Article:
Donald Weber originally trained as an architect and worked with urban theorist Rem Koolhaas’ Office for Metropolitan Architecture (OMA) in Rotterdam. He has since devoted himself to the study of how power deploys an all-encompassing theater for its subjects; what he records is its secret collaboration with both masters and victims.
Weber is the author of two books. His first, Bastard Eden, Our Chernobyl, which won the Photolucida Book Prize, asks a simple question: what is daily life actually like in a post-atomic world? Interrogations, about post-Soviet authority in Ukraine and Russia, was acclaimed as one of the best photo books of 2012. Weber’s many awards include a Guggenheim Fellowship, the Lange-Taylor Prize, the Duke and Duchess of York Prize, and two World Press Photo Awards. He was named one of PDN’s 30 and an Emerging Photo Pioneer by American Photo.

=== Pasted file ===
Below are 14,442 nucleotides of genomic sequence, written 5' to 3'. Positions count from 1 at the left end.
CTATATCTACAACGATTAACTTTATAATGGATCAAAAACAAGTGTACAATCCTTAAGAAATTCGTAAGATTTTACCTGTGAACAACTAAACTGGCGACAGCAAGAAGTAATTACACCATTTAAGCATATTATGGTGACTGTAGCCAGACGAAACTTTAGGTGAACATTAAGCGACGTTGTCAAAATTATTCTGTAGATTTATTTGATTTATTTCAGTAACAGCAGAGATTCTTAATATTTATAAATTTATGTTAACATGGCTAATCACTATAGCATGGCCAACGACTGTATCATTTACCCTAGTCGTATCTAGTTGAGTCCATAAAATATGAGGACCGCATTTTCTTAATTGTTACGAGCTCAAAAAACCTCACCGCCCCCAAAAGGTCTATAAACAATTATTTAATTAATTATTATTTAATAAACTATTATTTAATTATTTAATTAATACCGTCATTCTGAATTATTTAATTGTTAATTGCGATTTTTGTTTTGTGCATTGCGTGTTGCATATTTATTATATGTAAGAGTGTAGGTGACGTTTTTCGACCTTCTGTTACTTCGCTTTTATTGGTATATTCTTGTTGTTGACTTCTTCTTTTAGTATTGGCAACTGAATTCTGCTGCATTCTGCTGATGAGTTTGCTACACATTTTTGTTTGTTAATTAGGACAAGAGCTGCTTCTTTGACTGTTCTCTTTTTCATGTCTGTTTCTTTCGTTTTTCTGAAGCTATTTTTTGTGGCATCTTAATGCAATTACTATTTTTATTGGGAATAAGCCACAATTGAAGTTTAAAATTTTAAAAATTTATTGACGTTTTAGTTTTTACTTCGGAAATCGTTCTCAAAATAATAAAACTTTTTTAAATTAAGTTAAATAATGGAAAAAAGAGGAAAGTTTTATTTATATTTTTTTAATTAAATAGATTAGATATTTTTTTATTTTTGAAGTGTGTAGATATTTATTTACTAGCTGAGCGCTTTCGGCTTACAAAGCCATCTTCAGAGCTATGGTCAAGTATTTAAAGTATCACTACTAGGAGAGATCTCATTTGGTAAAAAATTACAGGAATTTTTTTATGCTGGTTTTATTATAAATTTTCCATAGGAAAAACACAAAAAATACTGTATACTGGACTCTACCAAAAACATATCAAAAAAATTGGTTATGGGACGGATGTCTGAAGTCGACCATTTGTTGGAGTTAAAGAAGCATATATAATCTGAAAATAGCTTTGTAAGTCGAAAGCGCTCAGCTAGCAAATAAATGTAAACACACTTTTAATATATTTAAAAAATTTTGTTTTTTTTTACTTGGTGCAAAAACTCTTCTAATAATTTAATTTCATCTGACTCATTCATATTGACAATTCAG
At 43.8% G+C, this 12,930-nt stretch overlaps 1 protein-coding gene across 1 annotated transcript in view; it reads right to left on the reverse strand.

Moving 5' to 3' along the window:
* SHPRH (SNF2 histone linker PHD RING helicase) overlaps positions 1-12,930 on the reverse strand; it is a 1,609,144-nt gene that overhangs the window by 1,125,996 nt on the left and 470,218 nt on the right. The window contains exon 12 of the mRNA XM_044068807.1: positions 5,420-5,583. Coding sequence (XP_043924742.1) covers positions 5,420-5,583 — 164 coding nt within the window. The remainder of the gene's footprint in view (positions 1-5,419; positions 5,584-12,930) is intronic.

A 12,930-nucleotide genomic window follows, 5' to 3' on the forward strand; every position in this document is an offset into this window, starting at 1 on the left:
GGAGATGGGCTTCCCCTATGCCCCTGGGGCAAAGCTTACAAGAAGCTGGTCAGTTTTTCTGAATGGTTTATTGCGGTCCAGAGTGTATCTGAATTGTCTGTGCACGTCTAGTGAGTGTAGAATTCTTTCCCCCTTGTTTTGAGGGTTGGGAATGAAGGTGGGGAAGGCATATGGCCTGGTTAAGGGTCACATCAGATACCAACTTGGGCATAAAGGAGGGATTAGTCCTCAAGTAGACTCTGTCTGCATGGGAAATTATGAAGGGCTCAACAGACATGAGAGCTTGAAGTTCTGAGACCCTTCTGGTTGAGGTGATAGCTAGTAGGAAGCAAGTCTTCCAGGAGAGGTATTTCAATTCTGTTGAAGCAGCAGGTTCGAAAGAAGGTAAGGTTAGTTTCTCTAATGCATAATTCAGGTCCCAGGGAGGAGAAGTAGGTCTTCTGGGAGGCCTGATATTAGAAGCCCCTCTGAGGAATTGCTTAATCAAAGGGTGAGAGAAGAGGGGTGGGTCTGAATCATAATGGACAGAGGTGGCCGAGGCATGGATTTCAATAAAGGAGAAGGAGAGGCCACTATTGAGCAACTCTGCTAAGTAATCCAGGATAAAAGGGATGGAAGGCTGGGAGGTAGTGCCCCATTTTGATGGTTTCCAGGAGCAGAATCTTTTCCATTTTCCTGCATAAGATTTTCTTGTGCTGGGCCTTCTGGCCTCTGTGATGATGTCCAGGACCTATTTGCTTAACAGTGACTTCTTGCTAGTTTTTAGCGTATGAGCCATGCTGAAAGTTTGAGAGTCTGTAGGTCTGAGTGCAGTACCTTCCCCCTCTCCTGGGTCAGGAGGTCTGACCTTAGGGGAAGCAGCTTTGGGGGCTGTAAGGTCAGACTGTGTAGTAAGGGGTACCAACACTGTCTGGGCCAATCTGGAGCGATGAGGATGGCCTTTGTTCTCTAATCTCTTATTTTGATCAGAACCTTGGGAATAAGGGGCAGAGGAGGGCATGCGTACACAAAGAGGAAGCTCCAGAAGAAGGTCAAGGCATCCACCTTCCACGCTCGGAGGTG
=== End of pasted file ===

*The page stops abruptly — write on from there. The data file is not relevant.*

His work has appeared in international publications including Amica, Der Speigel, The Guardian, Newsweek, The New York Times, The New York Times Magazine, Rolling Stone, Stern, Time and The Walrus. He has worked with the United States Holocaust Memorial Museum and the NGOs Médecins sans Frontières and War Child. Weber’s photography projects have been exhibited at festivals and galleries worldwide including the United Nations, the Museum of the Army at Les Invalides in Paris, the Portland Museum of Art and the Alice Austen House Museum in New York. Weber is noted for his ongoing series of lectures and workshops, including his work as a trainer for World Press Photo.
Don’s current project, The Impossible City, explores the city inundated by its technological future. He is a member of the VII Photo Agency.